Chapter 2. Clinical Patterns of Corneal Graft Failure

  1. Ruth Porter and
  2. Julie Knight
  1. A. E. Maumenee

Published Online: 30 MAY 2008

DOI: 10.1002/9780470719985.ch2

Ciba Foundation Symposium 15 - Corneal Graft Failure

Ciba Foundation Symposium 15 - Corneal Graft Failure

How to Cite

Maumenee, A. E. (2008) Clinical Patterns of Corneal Graft Failure, in Ciba Foundation Symposium 15 - Corneal Graft Failure (eds R. Porter and J. Knight), John Wiley & Sons, Ltd, Chichester, UK. doi: 10.1002/9780470719985.ch2

Author Information

  1. The Wilmer Institute, Johns Hopkins Hospital, Baltimore

Publication History

  1. Published Online: 30 MAY 2008
  2. Published Print: 1 JAN 1973

ISBN Information

Print ISBN: 9789021940168

Online ISBN: 9780470719985

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Keywords:

  • corneal transplants;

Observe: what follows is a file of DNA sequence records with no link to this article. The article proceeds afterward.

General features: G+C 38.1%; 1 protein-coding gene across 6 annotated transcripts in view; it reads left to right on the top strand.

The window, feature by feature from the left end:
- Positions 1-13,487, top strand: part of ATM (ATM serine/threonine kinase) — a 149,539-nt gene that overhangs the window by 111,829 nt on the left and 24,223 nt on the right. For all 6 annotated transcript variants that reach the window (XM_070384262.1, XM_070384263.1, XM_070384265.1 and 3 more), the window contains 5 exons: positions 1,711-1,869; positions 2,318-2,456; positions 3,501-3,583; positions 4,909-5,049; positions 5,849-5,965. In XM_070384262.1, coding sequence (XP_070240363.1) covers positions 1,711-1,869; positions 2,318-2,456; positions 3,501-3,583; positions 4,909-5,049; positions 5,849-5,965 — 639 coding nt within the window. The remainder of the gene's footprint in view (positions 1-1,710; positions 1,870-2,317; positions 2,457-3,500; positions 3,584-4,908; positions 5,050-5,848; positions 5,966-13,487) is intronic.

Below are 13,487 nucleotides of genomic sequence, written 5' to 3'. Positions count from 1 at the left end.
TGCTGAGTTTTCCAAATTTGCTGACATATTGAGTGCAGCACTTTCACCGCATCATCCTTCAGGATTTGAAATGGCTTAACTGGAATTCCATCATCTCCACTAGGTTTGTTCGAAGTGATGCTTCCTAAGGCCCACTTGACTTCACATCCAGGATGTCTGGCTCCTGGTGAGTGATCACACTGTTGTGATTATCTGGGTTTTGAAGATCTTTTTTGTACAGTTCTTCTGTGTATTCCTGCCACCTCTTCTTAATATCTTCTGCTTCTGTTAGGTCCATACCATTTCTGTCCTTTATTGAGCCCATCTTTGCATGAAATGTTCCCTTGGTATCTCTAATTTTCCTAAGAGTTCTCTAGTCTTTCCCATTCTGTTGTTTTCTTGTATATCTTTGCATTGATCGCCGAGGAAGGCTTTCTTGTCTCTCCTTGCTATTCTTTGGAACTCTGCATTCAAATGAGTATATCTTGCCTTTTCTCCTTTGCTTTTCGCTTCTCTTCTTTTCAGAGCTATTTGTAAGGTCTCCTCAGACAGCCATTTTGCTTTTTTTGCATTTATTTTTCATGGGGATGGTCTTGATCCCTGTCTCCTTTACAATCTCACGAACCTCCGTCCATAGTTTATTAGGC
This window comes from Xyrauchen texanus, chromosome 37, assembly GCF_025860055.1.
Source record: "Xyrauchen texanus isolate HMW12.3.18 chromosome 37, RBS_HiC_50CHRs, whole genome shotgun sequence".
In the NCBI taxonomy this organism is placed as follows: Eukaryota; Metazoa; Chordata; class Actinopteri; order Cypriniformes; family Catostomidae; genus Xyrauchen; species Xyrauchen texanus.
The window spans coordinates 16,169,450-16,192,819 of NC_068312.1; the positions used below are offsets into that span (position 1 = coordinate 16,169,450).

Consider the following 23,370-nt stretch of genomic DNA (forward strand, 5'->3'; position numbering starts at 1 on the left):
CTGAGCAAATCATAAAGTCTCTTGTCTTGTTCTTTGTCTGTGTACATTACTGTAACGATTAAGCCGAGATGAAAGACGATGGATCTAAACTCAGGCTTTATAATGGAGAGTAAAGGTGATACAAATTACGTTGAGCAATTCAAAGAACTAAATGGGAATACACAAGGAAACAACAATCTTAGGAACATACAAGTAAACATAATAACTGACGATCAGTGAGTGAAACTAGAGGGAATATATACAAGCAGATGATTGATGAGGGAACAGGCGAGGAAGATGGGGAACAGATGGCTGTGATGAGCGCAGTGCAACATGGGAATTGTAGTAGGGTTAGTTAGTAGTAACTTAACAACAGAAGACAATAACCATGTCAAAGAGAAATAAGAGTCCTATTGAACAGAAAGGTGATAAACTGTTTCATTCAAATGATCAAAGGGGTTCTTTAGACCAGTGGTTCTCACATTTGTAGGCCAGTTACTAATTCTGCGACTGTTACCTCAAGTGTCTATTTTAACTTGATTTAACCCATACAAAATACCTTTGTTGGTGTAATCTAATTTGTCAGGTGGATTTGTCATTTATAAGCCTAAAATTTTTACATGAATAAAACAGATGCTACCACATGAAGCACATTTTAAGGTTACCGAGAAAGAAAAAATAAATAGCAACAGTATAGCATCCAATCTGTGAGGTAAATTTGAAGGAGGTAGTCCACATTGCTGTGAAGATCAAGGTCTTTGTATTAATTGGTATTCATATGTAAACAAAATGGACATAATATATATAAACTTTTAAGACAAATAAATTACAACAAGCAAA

• infections;
  • abscesses;
  • lymphocytic cells;
  • epithelial tissues

Summary

Corneal transplants fail or become opaque for several different reasons. The first is the immediate opacification of the graft, occurring from the first day after corneal transplantation to the second or third week. In technically successful transplants this is usually due to faulty endothelium on the donor button. Other obvious early failures are due to technical difficulties in the operative procedure, including apposition of the donor material, flat anterior chambers and trauma of the lens. Infections may result from infected donor material or stitch abscesses during the immediate postoperative period. An interesting phenomenon needing further investigation is the higher percentage of immediate corneal oedema that occurs in technically successful corneal grafts in aphakic eyes.